Financial markets rose today after European Union leaders threw a lifeline to the eurozone's tottering banks.
David Cameron welcomed the deal hammered out by the leaders of 17-nation single currency bloc in the early hours of the morning, saying they had taken "some important steps".
The FTSE 100 Index rose 78 points on the news - a 1.4% increase - following the agreement in Brussels that struggling banks could have access to the EU's bailout funds without adding to government debt.
The surprise deal came after Italian prime minister Mario Monti and Spain's Mariano Rajoy faced down Germany's chancellor Angela Merkel in a tense summit showdown.
Mrs Merkel had come to the summit determined to maintain her hardline position, insisting that there were no short-term fixes on the table.
But she was forced to relent after Mr Monti and Mr Rajoy - with the backing of French president Francois Hollande - made clear they would block any further progress at the summit if they did not receive assistance to curb their soaring borrowing rates.
In response, the yield on 10-year bonds in Italy and Spain fell to 4.5% and 5.8% respectively, away from the unsustainable 7% mark which pushed Greece, Portugal and Ireland into taking a bailout.
The agreement finally came after Mr Cameron and the other nine non-eurozone leaders left the summit at around 1am, leaving the single currency bloc to thrash out their differences.
Arriving for today's final session, the Prime Minister said: "For a long time we have been saying that more action needs to be taken for short-term financial stability - more to recapitalise banks, to use firewalls to drive down bond spreads and interest rates to create greater stability.
"I think they took some important steps forward last night and I very much applaud that. There is still important work to do and that is what we will be doing today."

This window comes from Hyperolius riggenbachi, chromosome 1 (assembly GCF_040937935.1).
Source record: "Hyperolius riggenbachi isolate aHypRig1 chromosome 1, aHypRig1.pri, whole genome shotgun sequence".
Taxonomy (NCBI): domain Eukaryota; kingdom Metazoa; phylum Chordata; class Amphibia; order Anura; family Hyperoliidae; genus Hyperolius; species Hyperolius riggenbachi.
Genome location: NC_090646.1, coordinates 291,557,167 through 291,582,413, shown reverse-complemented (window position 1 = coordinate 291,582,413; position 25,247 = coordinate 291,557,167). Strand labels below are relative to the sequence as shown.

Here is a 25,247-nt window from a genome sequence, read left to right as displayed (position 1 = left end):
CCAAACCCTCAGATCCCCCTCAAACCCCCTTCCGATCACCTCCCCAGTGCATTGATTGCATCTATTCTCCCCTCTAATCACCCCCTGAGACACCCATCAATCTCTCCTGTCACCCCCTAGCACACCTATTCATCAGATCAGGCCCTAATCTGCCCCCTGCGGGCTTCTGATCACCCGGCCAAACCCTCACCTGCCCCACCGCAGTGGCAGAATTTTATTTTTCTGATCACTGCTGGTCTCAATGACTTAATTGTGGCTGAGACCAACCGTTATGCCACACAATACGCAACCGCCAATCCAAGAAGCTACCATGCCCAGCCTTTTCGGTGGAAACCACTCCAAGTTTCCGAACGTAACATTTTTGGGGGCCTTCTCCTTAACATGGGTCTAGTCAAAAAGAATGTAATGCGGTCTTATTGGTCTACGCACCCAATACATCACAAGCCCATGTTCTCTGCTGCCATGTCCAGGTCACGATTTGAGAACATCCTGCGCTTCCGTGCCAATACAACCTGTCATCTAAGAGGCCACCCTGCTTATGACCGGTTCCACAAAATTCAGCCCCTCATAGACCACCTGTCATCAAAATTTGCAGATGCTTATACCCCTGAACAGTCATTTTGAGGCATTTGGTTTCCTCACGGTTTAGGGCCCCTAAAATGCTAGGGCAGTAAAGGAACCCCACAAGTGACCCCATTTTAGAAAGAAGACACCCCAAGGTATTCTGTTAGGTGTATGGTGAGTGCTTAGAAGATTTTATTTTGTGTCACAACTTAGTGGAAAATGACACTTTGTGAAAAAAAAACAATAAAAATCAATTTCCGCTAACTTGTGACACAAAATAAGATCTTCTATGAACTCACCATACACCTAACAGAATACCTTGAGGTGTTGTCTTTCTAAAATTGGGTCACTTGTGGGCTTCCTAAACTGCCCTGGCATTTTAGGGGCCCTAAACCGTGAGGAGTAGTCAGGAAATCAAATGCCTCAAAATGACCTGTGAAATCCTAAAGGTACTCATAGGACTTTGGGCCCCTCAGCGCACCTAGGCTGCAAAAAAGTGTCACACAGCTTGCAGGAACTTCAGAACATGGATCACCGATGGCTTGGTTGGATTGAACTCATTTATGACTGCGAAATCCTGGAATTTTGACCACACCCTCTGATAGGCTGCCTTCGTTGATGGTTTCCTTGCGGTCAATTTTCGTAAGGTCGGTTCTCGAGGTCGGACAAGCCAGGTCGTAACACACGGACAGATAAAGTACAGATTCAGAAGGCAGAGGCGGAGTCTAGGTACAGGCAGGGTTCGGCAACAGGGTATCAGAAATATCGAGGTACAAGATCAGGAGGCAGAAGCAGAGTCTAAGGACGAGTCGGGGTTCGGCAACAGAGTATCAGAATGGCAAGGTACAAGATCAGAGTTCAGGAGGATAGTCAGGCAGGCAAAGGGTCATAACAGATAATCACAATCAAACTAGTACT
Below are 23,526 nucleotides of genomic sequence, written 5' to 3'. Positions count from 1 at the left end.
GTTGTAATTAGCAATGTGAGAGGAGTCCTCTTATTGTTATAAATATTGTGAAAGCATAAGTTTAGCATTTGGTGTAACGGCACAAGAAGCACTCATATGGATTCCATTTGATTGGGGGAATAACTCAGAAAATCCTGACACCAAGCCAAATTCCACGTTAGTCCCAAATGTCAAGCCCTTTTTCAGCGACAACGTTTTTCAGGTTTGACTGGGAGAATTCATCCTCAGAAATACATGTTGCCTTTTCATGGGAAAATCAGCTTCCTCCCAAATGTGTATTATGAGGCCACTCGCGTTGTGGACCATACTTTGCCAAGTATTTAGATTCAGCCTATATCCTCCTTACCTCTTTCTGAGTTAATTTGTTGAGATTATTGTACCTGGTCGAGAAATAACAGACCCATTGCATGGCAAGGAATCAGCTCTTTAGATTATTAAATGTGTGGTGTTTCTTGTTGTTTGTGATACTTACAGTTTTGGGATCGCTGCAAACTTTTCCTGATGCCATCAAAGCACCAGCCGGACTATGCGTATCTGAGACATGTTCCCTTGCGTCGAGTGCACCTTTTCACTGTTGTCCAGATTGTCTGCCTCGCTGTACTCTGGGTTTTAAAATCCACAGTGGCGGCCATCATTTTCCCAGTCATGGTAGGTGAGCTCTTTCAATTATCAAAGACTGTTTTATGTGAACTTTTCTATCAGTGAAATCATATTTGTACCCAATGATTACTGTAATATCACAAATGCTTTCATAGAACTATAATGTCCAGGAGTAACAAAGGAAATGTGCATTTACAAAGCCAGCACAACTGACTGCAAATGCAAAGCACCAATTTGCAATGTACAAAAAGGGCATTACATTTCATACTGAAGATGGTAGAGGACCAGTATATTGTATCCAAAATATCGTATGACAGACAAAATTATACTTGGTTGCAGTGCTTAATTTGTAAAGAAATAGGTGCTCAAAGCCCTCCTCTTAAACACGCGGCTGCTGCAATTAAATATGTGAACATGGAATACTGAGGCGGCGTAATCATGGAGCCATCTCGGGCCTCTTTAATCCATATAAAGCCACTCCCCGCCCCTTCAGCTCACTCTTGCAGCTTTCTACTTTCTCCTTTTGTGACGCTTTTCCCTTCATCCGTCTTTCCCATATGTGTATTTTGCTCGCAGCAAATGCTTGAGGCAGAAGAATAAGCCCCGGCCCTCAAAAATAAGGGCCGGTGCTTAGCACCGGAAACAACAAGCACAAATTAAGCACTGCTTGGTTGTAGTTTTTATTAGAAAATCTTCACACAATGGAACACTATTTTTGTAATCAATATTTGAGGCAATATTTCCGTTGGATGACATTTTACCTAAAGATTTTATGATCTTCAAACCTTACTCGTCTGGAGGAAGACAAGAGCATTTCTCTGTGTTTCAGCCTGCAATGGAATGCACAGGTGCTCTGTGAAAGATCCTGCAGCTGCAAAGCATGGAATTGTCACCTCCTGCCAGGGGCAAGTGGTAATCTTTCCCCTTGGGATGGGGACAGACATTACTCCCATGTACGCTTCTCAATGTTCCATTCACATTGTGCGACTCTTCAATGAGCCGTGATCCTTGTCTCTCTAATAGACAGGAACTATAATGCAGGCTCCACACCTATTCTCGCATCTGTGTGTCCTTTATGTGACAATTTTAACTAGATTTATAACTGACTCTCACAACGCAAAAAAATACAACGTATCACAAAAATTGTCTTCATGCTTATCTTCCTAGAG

The "breakthrough" was announced by European Council president Herman van Rompuy.
"We are opening the possibilities for countries that are well-behaving to make use of financial stability instruments ... in order to reassure markets and get again some stability around some of the sovereign bonds of our member states," Mr van Rompuy said.
He said they had also agreed the establishment of a joint banking supervisory body for the eurozone.
The summit had expected to focus on a 10-year road map for reform of the eurozone, setting out proposals for a banking union, fiscal union - and leading ultimately to political union.
A report fleshing out the details of the plan will now be delivered to the next EU summit in October.
Mr van Rompuy said it would be "a specific and time-bound roadmap for the achievement of a genuine economic and monetary union".
"The aim is to make the euro an irreversible project," he said.
Shadow chancellor Ed Balls said: "This is a step forward. But I think you can see from the market reaction that it is not a big step forward.
"Yet again, the governments have muddled through and we have not had a decisive step forward. We have not seen the change we actually wanted to see.
"The European Central Bank has not been empowered. The ESF facility is not strong enough. I'm afraid we are going to get back to the wrangling and we still have the Cameron/Merkel view which is that big spending cuts will get growth when that is clearly not working."